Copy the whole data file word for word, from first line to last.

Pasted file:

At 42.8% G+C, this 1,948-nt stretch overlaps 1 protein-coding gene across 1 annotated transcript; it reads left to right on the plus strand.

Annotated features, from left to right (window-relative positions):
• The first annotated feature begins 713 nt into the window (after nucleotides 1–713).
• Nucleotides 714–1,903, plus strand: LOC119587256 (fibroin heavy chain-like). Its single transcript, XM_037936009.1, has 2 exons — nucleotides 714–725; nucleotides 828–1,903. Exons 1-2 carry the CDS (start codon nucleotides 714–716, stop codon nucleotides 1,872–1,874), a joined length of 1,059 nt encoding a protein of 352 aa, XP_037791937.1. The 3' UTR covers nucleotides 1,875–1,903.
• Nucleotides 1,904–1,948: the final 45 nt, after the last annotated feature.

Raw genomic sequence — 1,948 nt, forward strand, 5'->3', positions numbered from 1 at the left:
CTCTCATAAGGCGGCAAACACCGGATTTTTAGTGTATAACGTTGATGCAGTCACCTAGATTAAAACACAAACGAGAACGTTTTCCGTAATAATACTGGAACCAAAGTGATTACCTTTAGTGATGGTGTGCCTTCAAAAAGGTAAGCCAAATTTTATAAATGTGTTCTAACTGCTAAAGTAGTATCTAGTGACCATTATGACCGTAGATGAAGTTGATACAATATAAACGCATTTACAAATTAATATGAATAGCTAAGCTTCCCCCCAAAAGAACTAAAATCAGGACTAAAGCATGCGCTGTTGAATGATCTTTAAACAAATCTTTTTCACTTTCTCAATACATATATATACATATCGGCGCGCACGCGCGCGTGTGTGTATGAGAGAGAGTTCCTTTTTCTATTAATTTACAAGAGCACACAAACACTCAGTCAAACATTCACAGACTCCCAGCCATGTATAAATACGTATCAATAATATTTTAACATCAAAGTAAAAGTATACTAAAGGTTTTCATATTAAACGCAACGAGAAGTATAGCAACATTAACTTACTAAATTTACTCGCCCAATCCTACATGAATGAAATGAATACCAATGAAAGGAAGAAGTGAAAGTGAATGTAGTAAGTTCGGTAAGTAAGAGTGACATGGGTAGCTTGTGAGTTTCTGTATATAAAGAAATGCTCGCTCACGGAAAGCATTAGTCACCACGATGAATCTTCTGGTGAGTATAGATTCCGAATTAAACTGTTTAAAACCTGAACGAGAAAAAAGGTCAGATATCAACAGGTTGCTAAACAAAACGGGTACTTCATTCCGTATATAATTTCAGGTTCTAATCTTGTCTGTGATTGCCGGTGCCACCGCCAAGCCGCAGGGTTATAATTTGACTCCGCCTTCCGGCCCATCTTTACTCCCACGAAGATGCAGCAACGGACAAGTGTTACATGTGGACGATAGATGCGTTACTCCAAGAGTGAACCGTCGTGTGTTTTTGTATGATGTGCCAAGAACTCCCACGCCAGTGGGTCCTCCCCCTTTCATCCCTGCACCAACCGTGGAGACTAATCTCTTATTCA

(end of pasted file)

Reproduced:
At 42.8% G+C, this 1,948-nt stretch overlaps 1 protein-coding gene across 1 annotated transcript; it reads left to right on the plus strand.

Annotated features, from left to right (window-relative positions):
• The first annotated feature begins 713 nt into the window (after nucleotides 1–713).
• Nucleotides 714–1,903, plus strand: LOC119587256 (fibroin heavy chain-like). Its single transcript, XM_037936009.1, has 2 exons — nucleotides 714–725; nucleotides 828–1,903. Exons 1-2 carry the CDS (start codon nucleotides 714–716, stop codon nucleotides 1,872–1,874), a joined length of 1,059 nt encoding a protein of 352 aa, XP_037791937.1. The 3' UTR covers nucleotides 1,875–1,903.
• Nucleotides 1,904–1,948: the final 45 nt, after the last annotated feature.

Raw genomic sequence — 1,948 nt, forward strand, 5'->3', positions numbered from 1 at the left:
CTCTCATAAGGCGGCAAACACCGGATTTTTAGTGTATAACGTTGATGCAGTCACCTAGATTAAAACACAAACGAGAACGTTTTCCGTAATAATACTGGAACCAAAGTGATTACCTTTAGTGATGGTGTGCCTTCAAAAAGGTAAGCCAAATTTTATAAATGTGTTCTAACTGCTAAAGTAGTATCTAGTGACCATTATGACCGTAGATGAAGTTGATACAATATAAACGCATTTACAAATTAATATGAATAGCTAAGCTTCCCCCCAAAAGAACTAAAATCAGGACTAAAGCATGCGCTGTTGAATGATCTTTAAACAAATCTTTTTCACTTTCTCAATACATATATATACATATCGGCGCGCACGCGCGCGTGTGTGTATGAGAGAGAGTTCCTTTTTCTATTAATTTACAAGAGCACACAAACACTCAGTCAAACATTCACAGACTCCCAGCCATGTATAAATACGTATCAATAATATTTTAACATCAAAGTAAAAGTATACTAAAGGTTTTCATATTAAACGCAACGAGAAGTATAGCAACATTAACTTACTAAATTTACTCGCCCAATCCTACATGAATGAAATGAATACCAATGAAAGGAAGAAGTGAAAGTGAATGTAGTAAGTTCGGTAAGTAAGAGTGACATGGGTAGCTTGTGAGTTTCTGTATATAAAGAAATGCTCGCTCACGGAAAGCATTAGTCACCACGATGAATCTTCTGGTGAGTATAGATTCCGAATTAAACTGTTTAAAACCTGAACGAGAAAAAAGGTCAGATATCAACAGGTTGCTAAACAAAACGGGTACTTCATTCCGTATATAATTTCAGGTTCTAATCTTGTCTGTGATTGCCGGTGCCACCGCCAAGCCGCAGGGTTATAATTTGACTCCGCCTTCCGGCCCATCTTTACTCCCACGAAGATGCAGCAACGGACAAGTGTTACATGTGGACGATAGATGCGTTACTCCAAGAGTGAACCGTCGTGTGTTTTTGTATGATGTGCCAAGAACTCCCACGCCAGTGGGTCCTCCCCCTTTCATCCCTGCACCAACCGTGGAGACTAATCTCTTATTCA